The Center for Social Media recently released what it calls a "Code of Best Practices in Fair Use" that, in its words, "clarifies the fair use of copyrighted materials for teaching and learning, putting an end to copyright confusion for educators." That's a bit hyperbolic -- but it is a very interesting, and very well-put-together, document that's both (a) a terrific summary of the law of fair use, and (b) an excellent set of principles, or rules of thumb, to guide those who are using copyrighted material in educational contexts about when they can (or can't) assert that they're making "fair use" of that material.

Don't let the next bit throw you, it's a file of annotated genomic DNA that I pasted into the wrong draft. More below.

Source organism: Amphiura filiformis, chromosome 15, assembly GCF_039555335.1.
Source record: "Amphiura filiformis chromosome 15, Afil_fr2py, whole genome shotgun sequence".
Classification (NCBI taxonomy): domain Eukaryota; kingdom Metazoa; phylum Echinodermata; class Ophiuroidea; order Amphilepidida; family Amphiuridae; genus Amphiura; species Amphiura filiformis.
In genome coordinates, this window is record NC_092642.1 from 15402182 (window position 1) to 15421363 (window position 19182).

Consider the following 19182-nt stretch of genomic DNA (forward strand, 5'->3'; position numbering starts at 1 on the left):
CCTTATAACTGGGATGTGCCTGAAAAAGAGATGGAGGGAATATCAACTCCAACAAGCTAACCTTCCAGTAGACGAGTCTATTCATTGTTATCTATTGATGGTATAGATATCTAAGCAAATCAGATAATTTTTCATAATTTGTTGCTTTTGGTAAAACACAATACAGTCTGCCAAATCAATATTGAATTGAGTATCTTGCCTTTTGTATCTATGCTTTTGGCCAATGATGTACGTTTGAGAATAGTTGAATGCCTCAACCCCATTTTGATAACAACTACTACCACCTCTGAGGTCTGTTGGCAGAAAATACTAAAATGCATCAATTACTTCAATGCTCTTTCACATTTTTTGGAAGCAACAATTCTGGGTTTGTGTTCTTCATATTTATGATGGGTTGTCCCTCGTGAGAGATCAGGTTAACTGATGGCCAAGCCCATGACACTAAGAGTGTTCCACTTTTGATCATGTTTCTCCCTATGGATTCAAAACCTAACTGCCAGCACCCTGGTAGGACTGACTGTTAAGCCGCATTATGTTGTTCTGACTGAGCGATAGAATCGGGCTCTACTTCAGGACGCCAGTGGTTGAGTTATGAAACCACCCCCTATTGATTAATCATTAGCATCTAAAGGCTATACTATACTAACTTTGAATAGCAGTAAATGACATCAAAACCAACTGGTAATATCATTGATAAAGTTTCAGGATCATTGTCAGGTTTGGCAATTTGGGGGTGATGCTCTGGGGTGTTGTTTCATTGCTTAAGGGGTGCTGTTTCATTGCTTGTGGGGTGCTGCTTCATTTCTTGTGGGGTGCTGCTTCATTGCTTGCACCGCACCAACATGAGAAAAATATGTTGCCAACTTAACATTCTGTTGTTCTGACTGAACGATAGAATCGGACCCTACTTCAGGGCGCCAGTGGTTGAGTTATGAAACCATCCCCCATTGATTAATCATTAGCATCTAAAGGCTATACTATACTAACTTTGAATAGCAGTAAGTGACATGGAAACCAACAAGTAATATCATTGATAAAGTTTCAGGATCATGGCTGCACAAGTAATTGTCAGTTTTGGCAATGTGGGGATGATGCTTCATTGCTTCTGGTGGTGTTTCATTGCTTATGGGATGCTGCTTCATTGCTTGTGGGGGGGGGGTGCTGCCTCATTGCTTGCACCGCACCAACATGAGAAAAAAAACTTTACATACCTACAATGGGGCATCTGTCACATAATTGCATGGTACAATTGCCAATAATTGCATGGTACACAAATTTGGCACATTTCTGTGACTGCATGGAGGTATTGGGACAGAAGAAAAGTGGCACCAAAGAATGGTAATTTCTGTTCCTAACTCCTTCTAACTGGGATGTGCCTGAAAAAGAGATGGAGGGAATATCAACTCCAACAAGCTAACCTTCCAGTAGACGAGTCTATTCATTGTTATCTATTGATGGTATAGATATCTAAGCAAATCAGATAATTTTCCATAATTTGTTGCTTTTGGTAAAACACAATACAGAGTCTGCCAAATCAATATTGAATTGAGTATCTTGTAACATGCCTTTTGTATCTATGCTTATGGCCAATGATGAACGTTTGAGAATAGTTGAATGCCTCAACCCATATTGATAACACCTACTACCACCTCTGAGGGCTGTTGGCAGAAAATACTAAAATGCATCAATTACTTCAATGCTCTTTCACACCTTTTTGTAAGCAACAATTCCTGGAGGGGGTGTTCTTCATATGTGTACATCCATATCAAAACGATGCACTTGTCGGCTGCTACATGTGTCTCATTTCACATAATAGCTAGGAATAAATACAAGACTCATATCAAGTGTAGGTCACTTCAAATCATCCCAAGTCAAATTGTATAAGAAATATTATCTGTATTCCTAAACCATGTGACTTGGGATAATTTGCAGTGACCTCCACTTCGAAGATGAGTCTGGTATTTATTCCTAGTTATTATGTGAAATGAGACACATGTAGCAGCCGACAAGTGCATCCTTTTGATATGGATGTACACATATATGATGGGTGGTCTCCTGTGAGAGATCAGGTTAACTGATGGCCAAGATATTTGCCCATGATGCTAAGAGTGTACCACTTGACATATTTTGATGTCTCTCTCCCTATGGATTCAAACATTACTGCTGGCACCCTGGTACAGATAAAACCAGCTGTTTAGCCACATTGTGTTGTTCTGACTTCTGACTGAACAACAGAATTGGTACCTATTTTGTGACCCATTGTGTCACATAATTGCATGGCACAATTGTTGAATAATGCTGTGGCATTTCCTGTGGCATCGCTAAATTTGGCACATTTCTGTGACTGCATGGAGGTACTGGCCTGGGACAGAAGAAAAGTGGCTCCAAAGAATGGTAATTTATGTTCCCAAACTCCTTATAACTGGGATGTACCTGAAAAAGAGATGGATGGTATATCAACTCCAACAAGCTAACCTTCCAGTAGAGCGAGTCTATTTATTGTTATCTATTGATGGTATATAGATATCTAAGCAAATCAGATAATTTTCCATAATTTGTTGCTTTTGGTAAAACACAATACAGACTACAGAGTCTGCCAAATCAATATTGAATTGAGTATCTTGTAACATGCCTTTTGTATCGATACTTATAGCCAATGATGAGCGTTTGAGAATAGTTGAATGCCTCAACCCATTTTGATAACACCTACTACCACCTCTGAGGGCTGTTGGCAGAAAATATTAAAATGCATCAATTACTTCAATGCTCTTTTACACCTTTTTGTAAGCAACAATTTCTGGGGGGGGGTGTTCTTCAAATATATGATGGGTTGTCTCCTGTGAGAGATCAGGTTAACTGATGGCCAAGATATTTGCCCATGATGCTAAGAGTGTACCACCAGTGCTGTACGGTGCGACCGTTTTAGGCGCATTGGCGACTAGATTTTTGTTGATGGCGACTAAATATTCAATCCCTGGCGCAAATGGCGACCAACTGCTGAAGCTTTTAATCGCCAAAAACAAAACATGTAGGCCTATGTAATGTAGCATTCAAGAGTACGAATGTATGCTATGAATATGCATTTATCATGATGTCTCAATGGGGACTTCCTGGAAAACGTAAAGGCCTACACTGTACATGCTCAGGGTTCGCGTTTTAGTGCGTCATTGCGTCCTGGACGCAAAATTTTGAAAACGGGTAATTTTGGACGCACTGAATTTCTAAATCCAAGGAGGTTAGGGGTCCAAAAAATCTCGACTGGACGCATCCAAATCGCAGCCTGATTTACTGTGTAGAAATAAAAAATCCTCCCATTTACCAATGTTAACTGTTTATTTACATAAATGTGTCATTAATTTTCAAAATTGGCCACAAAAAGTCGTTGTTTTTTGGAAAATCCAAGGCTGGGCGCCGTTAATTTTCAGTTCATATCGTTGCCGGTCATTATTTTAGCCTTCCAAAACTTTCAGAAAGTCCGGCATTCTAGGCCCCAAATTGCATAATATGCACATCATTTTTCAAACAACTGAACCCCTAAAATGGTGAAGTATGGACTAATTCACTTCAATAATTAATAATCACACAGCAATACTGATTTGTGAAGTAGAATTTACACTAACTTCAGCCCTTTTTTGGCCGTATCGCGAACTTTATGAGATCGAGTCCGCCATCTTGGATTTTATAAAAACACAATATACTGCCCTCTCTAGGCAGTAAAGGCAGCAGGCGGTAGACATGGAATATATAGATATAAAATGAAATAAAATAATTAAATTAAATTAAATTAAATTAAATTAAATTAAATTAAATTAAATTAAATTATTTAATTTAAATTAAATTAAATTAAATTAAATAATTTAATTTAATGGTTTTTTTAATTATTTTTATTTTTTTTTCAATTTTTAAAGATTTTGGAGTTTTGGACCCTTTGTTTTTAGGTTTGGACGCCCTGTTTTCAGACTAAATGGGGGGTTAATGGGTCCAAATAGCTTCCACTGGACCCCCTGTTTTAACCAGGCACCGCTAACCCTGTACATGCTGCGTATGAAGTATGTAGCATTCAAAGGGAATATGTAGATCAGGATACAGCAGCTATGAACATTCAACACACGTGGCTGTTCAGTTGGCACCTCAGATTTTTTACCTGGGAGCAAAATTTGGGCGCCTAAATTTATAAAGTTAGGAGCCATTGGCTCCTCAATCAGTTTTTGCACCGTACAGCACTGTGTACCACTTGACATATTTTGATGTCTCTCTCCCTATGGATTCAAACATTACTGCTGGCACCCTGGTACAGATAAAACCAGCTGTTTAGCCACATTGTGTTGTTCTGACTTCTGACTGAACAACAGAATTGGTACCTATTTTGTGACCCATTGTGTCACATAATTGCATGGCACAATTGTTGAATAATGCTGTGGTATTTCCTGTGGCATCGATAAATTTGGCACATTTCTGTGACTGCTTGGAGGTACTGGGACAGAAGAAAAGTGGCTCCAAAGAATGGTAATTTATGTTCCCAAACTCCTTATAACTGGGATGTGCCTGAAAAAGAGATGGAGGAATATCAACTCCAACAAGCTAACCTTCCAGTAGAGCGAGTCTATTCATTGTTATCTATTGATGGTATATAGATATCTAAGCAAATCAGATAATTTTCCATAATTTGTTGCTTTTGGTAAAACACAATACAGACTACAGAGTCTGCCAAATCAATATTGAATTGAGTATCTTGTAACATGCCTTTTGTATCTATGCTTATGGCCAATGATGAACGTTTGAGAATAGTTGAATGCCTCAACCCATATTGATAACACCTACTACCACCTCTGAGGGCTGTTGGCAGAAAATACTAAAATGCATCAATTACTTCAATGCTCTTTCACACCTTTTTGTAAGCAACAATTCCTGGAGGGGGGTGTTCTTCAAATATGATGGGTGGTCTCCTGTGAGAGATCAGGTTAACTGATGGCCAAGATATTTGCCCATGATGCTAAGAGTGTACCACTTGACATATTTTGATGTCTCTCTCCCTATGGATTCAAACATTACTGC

There's something of a "political" slant to this, it should be noted. The document is, explicitly, trying to arm educators so that they will assert their fair use privileges, more vigorously than they have done in the past, all as part of a campaign to re-invigorate the doctrine. [James Boyle's new book, "The Public Domain" -- which I haven't yet read, but which I suspect (knowing Boyle's other work) is well worth reading and which is on my nightstand -- and Larry Lessig's "Remix" are both part of this movement as well]. Over the last decade or so, probably largely as a result of well-publicized lawsuits by the RIAA and others, lots of institutions, including educational institutions, have become terrified of the prospect of being targeted in a copyright infringement suit, and have adopted policies that are timid (or worse) in regard to the use and re-use of copyrighted material in the classroom or in the general scholarly or educational endeavour, and this little document is designed -- well-designed, imho -- to reverse that trend. Worth a look, if you've ever found yourself concerned about using copyrighted material in your teaching or writing.